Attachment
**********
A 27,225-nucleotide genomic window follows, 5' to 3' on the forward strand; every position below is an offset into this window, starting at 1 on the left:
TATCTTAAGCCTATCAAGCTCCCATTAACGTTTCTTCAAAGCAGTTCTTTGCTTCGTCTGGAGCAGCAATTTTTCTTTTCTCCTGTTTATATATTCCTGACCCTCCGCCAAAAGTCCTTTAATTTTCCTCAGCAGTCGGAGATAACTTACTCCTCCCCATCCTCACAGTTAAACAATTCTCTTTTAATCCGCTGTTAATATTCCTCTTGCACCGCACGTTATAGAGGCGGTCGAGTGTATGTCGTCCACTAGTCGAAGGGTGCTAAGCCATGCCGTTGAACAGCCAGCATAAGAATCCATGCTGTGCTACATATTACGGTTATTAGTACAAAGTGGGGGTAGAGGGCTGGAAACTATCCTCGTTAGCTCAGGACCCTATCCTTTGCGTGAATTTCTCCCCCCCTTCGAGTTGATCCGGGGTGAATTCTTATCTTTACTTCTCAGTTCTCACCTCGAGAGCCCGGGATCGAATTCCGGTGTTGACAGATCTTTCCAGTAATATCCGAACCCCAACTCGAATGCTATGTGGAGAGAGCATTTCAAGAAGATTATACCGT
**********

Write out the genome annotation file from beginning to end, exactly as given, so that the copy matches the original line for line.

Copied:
A 27,225-nucleotide genomic window follows, 5' to 3' on the forward strand; every position below is an offset into this window, starting at 1 on the left:
TATCTTAAGCCTATCAAGCTCCCATTAACGTTTCTTCAAAGCAGTTCTTTGCTTCGTCTGGAGCAGCAATTTTTCTTTTCTCCTGTTTATATATTCCTGACCCTCCGCCAAAAGTCCTTTAATTTTCCTCAGCAGTCGGAGATAACTTACTCCTCCCCATCCTCACAGTTAAACAATTCTCTTTTAATCCGCTGTTAATATTCCTCTTGCACCGCACGTTATAGAGGCGGTCGAGTGTATGTCGTCCACTAGTCGAAGGGTGCTAAGCCATGCCGTTGAACAGCCAGCATAAGAATCCATGCTGTGCTACATATTACGGTTATTAGTACAAAGTGGGGGTAGAGGGCTGGAAACTATCCTCGTTAGCTCAGGACCCTATCCTTTGCGTGAATTTCTCCCCCCCTTCGAGTTGATCCGGGGTGAATTCTTATCTTTACTTCTCAGTTCTCACCTCGAGAGCCCGGGATCGAATTCCGGTGTTGACAGATCTTTCCAGTAATATCCGAACCCCAACTCGAATGCTATGTGGAGAGAGCATTTCAAGAAGATTATACCGT